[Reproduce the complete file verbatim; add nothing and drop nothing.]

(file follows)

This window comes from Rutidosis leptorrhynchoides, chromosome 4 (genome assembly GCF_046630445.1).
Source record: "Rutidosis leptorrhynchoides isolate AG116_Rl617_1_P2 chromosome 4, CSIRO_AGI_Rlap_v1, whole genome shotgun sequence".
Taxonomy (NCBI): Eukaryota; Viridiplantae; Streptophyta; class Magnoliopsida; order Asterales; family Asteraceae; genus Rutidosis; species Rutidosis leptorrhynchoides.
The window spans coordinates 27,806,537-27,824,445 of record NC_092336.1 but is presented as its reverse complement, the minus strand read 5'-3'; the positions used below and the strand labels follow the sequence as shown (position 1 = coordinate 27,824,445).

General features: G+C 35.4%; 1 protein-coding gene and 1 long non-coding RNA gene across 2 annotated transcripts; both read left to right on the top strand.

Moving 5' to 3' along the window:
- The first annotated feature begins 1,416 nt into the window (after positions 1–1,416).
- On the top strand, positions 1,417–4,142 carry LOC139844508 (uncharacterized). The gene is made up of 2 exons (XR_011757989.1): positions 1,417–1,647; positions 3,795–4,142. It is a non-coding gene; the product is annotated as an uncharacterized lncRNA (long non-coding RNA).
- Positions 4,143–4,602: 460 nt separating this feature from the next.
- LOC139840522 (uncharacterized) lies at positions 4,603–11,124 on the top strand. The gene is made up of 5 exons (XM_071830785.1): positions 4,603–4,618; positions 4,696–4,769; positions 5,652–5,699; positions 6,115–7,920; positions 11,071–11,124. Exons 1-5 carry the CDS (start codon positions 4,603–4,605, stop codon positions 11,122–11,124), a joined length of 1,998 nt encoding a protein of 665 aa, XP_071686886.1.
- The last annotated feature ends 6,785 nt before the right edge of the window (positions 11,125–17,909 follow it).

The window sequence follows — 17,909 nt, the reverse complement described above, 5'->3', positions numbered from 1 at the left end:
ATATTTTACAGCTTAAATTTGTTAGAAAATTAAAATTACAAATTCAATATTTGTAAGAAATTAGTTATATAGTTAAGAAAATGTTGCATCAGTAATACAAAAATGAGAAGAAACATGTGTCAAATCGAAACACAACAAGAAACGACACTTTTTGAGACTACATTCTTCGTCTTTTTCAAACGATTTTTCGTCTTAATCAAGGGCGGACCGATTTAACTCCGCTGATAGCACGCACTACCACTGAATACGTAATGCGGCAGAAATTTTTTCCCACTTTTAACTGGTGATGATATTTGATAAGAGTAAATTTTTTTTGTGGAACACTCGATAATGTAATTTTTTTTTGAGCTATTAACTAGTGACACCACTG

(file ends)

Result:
This window comes from Rutidosis leptorrhynchoides, chromosome 4 (genome assembly GCF_046630445.1).
Source record: "Rutidosis leptorrhynchoides isolate AG116_Rl617_1_P2 chromosome 4, CSIRO_AGI_Rlap_v1, whole genome shotgun sequence".
Taxonomy (NCBI): Eukaryota; Viridiplantae; Streptophyta; class Magnoliopsida; order Asterales; family Asteraceae; genus Rutidosis; species Rutidosis leptorrhynchoides.
The window spans coordinates 27,806,537-27,824,445 of record NC_092336.1 but is presented as its reverse complement, the minus strand read 5'-3'; the positions used below and the strand labels follow the sequence as shown (position 1 = coordinate 27,824,445).

General features: G+C 35.4%; 1 protein-coding gene and 1 long non-coding RNA gene across 2 annotated transcripts; both read left to right on the top strand.

Moving 5' to 3' along the window:
- The first annotated feature begins 1,416 nt into the window (after positions 1–1,416).
- On the top strand, positions 1,417–4,142 carry LOC139844508 (uncharacterized). The gene is made up of 2 exons (XR_011757989.1): positions 1,417–1,647; positions 3,795–4,142. It is a non-coding gene; the product is annotated as an uncharacterized lncRNA (long non-coding RNA).
- Positions 4,143–4,602: 460 nt separating this feature from the next.
- LOC139840522 (uncharacterized) lies at positions 4,603–11,124 on the top strand. The gene is made up of 5 exons (XM_071830785.1): positions 4,603–4,618; positions 4,696–4,769; positions 5,652–5,699; positions 6,115–7,920; positions 11,071–11,124. Exons 1-5 carry the CDS (start codon positions 4,603–4,605, stop codon positions 11,122–11,124), a joined length of 1,998 nt encoding a protein of 665 aa, XP_071686886.1.
- The last annotated feature ends 6,785 nt before the right edge of the window (positions 11,125–17,909 follow it).

The window sequence follows — 17,909 nt, the reverse complement described above, 5'->3', positions numbered from 1 at the left end:
ATATTTTACAGCTTAAATTTGTTAGAAAATTAAAATTACAAATTCAATATTTGTAAGAAATTAGTTATATAGTTAAGAAAATGTTGCATCAGTAATACAAAAATGAGAAGAAACATGTGTCAAATCGAAACACAACAAGAAACGACACTTTTTGAGACTACATTCTTCGTCTTTTTCAAACGATTTTTCGTCTTAATCAAGGGCGGACCGATTTAACTCCGCTGATAGCACGCACTACCACTGAATACGTAATGCGGCAGAAATTTTTTCCCACTTTTAACTGGTGATGATATTTGATAAGAGTAAATTTTTTTTGTGGAACACTCGATAATGTAATTTTTTTTTGAGCTATTAACTAGTGACACCACTG